We take our owner communications very seriously. We continually train our on-site teams in principles and techniques of customer care and service. We conduct special sessions each week at our managed resorts where owners and guests can meet and greet the on-site management team and explore answers to all their resort and vacation program questions. We take full advantage of every regularly-scheduled association owner mailing to include information and “extras” that will further enhance the vacation experience.

RT: It seems every resort in the industry is facing the same issues, one of them being an aging owner base. What are VRI and TPI doing to help resorts deal with this?

LG: It has been difficult for us to observe the aging of our owners who have been happy timeshare owners for the past several decades but who have reached a time when they can no longer enjoy their vacation. In some instances, we have developed site-specific resale programs. In other instances, we’ve created policies for adoption by the board that authorize the transfer of title to the association and that relieve the owner from the continuing maintenance fee obligation. This is a complicated challenge, not just to VRI and TPI but to the entire timeshare industry. Although we are finding solutions on a limited basis, we are fully engaged and committed to finding broader solutions. In the interim, our senior executive group will continue to proactively work to limit the “transfer company” challenge that has plagued our industry in recent years and taken unfair advantage of our aging owners.

We are sensitive to chain-of-title issues and encourage our boards to adopt a reasonable deed-in-lieu of foreclosure policy. Some board members will argue that the association has no need for more weeks in its name if it can’t sell the ones that it already owns. The weakness of that decision rests with the high cost of foreclosure once the owner loses the willingness to execute a deed-in-lieu or can no longer be found. These policies typically require the owner to be current in payment of maintenance fees and pay one additional year of maintenance fee to qualify for deed-in-lieu consideration. We understand that many aging owners are unable to sell or gift their timeshare and face the temptation to simply abandon it. Our “best practice” is to work with this owner to find solutions.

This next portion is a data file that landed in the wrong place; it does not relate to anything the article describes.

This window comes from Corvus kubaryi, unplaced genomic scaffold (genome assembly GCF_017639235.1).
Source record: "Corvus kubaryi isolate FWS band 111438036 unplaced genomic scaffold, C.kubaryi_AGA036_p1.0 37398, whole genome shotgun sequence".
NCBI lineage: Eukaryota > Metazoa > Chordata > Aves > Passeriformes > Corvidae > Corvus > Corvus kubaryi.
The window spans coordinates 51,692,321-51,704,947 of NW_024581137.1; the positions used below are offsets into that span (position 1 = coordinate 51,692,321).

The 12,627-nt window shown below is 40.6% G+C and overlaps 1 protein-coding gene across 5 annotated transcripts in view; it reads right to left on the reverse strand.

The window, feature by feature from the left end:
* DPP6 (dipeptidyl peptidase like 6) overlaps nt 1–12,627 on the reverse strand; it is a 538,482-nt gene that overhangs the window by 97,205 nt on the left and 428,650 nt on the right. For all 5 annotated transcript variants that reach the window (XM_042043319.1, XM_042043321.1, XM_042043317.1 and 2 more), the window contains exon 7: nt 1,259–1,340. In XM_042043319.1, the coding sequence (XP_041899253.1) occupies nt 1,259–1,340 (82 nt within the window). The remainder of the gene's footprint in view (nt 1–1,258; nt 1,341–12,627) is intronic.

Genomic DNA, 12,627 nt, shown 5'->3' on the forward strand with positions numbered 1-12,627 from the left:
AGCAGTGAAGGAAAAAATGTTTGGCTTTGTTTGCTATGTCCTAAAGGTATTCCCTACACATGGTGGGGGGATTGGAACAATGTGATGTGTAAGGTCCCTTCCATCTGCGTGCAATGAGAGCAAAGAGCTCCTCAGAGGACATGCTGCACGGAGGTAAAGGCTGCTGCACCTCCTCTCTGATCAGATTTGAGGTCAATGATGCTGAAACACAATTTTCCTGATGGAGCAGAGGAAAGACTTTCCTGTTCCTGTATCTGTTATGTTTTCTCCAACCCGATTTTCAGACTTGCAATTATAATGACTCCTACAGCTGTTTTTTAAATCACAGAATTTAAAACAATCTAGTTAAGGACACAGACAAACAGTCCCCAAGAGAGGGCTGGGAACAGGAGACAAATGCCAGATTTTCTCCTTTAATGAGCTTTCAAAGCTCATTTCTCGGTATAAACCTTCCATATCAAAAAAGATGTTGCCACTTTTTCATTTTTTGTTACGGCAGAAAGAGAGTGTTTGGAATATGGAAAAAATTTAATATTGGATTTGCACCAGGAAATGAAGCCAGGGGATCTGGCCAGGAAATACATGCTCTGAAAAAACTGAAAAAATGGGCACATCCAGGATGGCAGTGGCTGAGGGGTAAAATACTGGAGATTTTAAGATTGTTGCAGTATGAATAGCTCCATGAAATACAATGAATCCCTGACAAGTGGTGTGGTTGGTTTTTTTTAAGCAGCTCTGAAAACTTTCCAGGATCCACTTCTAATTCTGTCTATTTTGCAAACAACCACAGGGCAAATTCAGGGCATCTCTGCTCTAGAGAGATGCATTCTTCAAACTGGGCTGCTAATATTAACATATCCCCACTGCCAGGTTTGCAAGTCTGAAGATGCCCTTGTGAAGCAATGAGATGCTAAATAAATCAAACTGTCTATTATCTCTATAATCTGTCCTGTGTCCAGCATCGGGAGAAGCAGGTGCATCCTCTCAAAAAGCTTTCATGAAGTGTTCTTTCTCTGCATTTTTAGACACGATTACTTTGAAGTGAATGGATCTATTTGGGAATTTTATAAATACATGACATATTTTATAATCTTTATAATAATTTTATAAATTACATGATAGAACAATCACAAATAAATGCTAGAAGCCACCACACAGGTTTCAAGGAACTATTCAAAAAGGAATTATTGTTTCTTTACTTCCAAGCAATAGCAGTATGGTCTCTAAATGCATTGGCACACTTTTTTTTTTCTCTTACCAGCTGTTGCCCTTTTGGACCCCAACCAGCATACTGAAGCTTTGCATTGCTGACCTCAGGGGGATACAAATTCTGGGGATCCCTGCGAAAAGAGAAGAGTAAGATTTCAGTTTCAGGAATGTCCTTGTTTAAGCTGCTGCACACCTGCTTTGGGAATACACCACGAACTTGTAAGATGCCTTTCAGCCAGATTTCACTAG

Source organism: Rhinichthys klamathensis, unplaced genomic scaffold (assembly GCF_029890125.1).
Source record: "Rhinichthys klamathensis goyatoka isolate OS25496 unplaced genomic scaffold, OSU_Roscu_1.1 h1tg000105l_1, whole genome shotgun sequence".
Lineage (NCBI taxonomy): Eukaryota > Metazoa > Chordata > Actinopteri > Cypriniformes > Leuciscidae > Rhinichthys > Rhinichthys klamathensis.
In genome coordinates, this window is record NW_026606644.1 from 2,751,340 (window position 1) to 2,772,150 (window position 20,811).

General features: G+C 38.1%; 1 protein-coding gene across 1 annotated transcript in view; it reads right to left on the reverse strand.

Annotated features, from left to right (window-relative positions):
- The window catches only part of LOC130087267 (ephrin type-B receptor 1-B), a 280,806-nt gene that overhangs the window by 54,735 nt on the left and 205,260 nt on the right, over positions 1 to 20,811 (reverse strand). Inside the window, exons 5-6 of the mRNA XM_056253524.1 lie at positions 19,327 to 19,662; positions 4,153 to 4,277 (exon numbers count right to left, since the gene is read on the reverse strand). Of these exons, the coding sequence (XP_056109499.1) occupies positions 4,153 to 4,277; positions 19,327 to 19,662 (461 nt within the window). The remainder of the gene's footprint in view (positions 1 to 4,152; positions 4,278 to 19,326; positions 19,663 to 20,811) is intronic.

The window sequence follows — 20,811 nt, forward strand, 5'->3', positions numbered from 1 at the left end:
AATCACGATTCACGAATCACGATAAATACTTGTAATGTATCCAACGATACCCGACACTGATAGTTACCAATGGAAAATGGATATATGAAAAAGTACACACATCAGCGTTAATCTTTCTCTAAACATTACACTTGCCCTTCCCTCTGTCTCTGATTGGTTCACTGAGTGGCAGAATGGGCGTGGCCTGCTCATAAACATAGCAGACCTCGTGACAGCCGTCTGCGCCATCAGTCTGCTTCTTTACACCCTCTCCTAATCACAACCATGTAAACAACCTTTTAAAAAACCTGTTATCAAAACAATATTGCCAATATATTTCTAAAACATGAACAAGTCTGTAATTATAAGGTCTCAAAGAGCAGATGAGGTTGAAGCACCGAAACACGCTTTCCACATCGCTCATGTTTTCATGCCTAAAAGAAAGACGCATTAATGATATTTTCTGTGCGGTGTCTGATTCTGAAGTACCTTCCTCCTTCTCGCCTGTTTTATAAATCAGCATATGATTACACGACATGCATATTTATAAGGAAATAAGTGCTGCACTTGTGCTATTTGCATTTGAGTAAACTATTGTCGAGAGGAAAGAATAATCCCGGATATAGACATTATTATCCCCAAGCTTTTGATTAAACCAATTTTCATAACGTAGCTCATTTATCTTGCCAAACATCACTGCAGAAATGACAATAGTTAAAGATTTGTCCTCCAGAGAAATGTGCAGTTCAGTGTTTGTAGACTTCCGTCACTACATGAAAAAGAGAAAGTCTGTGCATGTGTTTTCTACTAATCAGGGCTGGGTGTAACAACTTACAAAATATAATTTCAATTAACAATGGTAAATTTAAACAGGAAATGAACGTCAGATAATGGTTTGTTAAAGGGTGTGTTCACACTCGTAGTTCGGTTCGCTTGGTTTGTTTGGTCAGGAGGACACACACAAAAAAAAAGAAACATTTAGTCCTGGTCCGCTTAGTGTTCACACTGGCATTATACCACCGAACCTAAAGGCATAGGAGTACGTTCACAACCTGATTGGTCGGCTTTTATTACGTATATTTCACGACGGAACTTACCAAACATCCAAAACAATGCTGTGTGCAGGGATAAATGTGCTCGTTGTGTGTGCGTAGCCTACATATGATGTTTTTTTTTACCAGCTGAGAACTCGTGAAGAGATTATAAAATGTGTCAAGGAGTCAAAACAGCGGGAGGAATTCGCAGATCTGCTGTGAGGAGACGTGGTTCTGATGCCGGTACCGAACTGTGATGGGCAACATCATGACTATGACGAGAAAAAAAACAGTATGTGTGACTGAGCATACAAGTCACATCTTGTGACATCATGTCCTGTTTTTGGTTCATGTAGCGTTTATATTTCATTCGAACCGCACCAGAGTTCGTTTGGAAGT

We are very focused as a company on resale solutions and have created very successful resale programs on both local and regional levels. And, we have raised the bar on our resale strategy sessions to include the possibility of making legal adjustments to historical governing documents to create greater vacation flexibility with much improved appeal to today’s timeshare consumer. More than ever before, it is time for the industry, and VRI/TPI, to “think outside the box” and that is an area where our teams truly excel!

RT: Are there any areas where you think VRI and TPI are getting it right?

LG: That is a loaded question, right? Admittedly, we’ve learned many important lessons in our 30+ years of timeshare management focus but I can now state unequivocally that we get a whole lot more right than we get wrong! Our best practices all boil down to one simple truth: people who trust us with their dollars deserve to receive the benefit of their bargain. If we don’t smile when they arrive, we have failed. If we don’t provide a clean room, we have failed. If we don’t continually educate our owners how to get the most from their vacation ownership so they understand the opportunities, we have failed.

The best practices are ones that ensure that our owners receive the full benefit of the vacation bargain they purchased. Great service and friendly smiles by resort staff can often make up for aging room décor, floor plan, and size. In this age of social media, unthinking staff can hurt your resort’s reputation in an instant. Now, more than ever, we have to get it right the first time.